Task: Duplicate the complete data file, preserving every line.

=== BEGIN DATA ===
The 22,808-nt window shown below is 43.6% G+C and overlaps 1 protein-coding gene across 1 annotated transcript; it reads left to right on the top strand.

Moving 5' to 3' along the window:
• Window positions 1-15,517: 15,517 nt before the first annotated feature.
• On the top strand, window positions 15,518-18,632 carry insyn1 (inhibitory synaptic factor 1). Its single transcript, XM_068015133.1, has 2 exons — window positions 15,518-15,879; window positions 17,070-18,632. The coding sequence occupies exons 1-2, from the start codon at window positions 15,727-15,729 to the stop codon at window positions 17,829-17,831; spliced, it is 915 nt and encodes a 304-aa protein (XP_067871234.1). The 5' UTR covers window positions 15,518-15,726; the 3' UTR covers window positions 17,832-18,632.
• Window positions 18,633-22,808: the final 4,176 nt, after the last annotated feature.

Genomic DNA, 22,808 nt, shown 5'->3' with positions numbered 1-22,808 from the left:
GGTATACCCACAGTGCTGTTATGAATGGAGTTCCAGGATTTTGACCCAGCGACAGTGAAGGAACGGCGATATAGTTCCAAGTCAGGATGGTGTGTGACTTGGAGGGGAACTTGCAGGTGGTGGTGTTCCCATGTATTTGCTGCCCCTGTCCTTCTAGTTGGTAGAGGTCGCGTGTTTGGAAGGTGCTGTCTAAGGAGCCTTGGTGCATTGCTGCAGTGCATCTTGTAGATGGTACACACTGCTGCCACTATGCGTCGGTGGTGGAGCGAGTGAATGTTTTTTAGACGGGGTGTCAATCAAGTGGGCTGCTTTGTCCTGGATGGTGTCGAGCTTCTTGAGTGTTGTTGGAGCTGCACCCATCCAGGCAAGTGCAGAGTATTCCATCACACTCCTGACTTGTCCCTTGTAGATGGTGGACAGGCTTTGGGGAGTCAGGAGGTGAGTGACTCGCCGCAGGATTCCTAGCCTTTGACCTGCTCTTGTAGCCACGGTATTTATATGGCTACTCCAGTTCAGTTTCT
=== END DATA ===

The 22,808-nt window shown below is 43.6% G+C and overlaps 1 protein-coding gene across 1 annotated transcript; it reads left to right on the top strand.

Moving 5' to 3' along the window:
• Window positions 1-15,517: 15,517 nt before the first annotated feature.
• On the top strand, window positions 15,518-18,632 carry insyn1 (inhibitory synaptic factor 1). Its single transcript, XM_068015133.1, has 2 exons — window positions 15,518-15,879; window positions 17,070-18,632. The coding sequence occupies exons 1-2, from the start codon at window positions 15,727-15,729 to the stop codon at window positions 17,829-17,831; spliced, it is 915 nt and encodes a 304-aa protein (XP_067871234.1). The 5' UTR covers window positions 15,518-15,726; the 3' UTR covers window positions 17,832-18,632.
• Window positions 18,633-22,808: the final 4,176 nt, after the last annotated feature.

Genomic DNA, 22,808 nt, shown 5'->3' with positions numbered 1-22,808 from the left:
GGTATACCCACAGTGCTGTTATGAATGGAGTTCCAGGATTTTGACCCAGCGACAGTGAAGGAACGGCGATATAGTTCCAAGTCAGGATGGTGTGTGACTTGGAGGGGAACTTGCAGGTGGTGGTGTTCCCATGTATTTGCTGCCCCTGTCCTTCTAGTTGGTAGAGGTCGCGTGTTTGGAAGGTGCTGTCTAAGGAGCCTTGGTGCATTGCTGCAGTGCATCTTGTAGATGGTACACACTGCTGCCACTATGCGTCGGTGGTGGAGCGAGTGAATGTTTTTTAGACGGGGTGTCAATCAAGTGGGCTGCTTTGTCCTGGATGGTGTCGAGCTTCTTGAGTGTTGTTGGAGCTGCACCCATCCAGGCAAGTGCAGAGTATTCCATCACACTCCTGACTTGTCCCTTGTAGATGGTGGACAGGCTTTGGGGAGTCAGGAGGTGAGTGACTCGCCGCAGGATTCCTAGCCTTTGACCTGCTCTTGTAGCCACGGTATTTATATGGCTACTCCAGTTCAGTTTCT